Future Practice Improvement
Finally, we asked students to reflect upon their experiences with their patients’ transition and offer some ways by which their future practice will be changed by their new insights into systems-based care. Enhanced communication with the patient and their family and providing more patient education, constituted 92 of these improvements.
“I will try to stop by before the patient officially leaves the hospital to clarify any last-minute questions about diagnoses, management, etc. even after the nurse has walked through the discharge summary with the patient.”
One useful practice is to review the patient’s medication list completely, with one consolidated list. Patients can quickly become overwhelmed and confused when medications are discussed individually, at disparate times, so repetitively reviewing their medications in total is likely a beneficial exercise.
From now on, I will use any opportunity to walk with my patients. I learned a lot more about Mr. M and his challenges during a short walk around the unit. At some point, he had become defensive with the medical team and when we walked, I was not playing the role of a ‘medical professional.’
Greater awareness of the inner workings of the health care system and paying greater attention to psychosocial and sociocultural factors were the focus of 40 practice-based improvements.
I will see if a patient can afford their medications prior to discharge.
One thing I can incorporate into my practice is making sure that patients have adequate transportation to follow-up appointments and that they will be able to cover the cost of planned visits and treatments.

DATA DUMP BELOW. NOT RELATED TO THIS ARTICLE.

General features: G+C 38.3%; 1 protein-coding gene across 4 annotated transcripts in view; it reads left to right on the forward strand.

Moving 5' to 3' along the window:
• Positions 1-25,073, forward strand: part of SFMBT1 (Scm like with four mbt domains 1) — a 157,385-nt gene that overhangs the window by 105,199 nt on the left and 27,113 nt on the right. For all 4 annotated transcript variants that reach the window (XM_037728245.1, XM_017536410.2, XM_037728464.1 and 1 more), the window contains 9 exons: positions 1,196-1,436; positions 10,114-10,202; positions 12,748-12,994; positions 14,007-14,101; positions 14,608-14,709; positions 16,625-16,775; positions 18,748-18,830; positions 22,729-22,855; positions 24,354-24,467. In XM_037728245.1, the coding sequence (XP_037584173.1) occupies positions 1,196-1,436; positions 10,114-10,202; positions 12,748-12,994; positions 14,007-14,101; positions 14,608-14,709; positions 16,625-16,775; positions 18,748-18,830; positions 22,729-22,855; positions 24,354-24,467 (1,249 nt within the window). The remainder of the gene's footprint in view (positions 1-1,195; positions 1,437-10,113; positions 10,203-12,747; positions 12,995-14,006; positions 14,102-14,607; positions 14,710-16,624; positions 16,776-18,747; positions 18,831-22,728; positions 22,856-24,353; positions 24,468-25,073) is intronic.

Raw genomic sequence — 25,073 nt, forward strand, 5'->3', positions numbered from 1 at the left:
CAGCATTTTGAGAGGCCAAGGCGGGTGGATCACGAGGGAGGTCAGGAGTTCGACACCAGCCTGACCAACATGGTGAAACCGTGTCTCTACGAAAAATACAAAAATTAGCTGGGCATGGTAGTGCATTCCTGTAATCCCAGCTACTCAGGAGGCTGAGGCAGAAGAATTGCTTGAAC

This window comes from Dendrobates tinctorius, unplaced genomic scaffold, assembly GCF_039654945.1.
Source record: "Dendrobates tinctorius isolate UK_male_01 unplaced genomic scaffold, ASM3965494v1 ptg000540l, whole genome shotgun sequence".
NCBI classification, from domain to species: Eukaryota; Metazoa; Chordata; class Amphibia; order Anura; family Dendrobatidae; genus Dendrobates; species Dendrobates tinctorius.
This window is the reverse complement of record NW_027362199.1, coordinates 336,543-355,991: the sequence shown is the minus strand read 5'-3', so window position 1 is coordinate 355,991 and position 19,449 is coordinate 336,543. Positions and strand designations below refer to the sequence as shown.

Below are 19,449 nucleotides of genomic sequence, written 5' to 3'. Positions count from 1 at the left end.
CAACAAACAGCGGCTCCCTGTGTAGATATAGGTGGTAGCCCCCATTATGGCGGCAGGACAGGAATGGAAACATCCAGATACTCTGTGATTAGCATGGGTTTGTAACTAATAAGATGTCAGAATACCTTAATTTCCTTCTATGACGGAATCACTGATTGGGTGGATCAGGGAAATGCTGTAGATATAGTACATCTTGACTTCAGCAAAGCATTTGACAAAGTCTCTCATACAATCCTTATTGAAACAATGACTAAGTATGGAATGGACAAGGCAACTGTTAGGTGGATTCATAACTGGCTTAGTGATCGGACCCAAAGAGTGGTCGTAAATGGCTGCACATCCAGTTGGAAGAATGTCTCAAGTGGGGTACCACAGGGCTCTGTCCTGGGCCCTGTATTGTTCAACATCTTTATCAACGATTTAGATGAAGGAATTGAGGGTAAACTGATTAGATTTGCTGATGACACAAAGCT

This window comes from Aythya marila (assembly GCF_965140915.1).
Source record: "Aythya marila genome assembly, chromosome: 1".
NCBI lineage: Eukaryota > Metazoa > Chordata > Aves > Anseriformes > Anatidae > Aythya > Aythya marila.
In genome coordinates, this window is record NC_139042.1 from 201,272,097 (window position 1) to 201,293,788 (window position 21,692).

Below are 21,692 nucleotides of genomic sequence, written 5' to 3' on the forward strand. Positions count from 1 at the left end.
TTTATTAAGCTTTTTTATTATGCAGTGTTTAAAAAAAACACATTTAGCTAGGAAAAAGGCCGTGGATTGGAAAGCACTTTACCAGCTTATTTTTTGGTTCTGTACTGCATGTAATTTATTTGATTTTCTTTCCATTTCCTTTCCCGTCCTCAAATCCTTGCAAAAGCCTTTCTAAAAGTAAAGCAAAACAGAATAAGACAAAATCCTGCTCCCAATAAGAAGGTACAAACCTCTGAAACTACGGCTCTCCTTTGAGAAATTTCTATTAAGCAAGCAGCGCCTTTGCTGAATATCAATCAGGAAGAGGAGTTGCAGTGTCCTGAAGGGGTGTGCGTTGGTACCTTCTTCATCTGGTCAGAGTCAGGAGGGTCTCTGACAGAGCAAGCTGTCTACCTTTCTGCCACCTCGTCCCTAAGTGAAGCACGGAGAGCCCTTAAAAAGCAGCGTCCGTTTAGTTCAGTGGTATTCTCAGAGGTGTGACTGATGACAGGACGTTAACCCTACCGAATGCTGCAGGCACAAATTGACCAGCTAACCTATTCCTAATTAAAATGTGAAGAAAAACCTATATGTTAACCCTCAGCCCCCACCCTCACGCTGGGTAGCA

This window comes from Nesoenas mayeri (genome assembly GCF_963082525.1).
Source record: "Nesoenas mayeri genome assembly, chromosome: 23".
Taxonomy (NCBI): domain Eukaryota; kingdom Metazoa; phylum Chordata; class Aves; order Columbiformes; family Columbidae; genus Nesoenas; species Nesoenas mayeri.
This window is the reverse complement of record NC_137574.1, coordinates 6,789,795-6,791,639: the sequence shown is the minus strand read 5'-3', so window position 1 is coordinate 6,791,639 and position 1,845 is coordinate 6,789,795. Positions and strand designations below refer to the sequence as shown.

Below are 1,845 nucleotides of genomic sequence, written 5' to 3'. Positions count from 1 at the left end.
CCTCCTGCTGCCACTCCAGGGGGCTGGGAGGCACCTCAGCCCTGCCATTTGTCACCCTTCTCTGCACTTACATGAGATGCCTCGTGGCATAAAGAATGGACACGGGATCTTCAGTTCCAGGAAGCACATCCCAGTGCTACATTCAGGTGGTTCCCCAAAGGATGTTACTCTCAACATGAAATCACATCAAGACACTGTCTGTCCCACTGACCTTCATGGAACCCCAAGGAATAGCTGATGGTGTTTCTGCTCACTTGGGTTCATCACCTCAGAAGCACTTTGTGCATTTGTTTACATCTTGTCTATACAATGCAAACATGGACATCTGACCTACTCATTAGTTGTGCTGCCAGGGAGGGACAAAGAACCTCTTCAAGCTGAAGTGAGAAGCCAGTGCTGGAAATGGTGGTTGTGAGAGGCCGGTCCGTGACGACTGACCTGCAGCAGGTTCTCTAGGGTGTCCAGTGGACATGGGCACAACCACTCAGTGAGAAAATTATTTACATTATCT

I will make sure to communicate with social work early and often to ensure no patient needs slip through the cracks.
Another area of practice intervention identified by students involved greater collaboration among health care practitioners, including enhanced communication through the medical records.
Although discharge summaries may be short and succinct, be sure to summarize all work and interventions cogently to make all events of the hospital course intelligible to all subsequent medical providers.
“Always touch base with other team members, particularly physical/occupational therapy and social work) about safe discharge planning, even when the patient is medically stable.”
“The transition coordinator had taken care of faxing the discharge summary to various providers. The nurse gave the patient the prescriptions she would need and re-explained the instructions for taking her medications. The social worker had arranged for home PT and visiting nurse services to begin after discharge. Each of these decisions and conversations were necessary to facilitate a safe transition for this patient.”
In a final analysis, we examined the student assignments and asked whether knowledge gained by students reflected an understanding of systems-based practice. The Alliance of Academic Internal Medicine has previously mapped 21 milestones at both undergraduate and graduate medical education to systems-based practice, which can be broadly categorized into learners effectively working in various health care systems (SBP A1-A3), effectively working with members of health-care personnel (SBP-B1-B4), system errors and improvement (SBP C1-C6), health care costs (SBP D1-D4) and cost-effectiveness (SBP E1-E4). We found that excerpts from student assignments could be mapped to 13 of these milestones (Supplemental Table 1).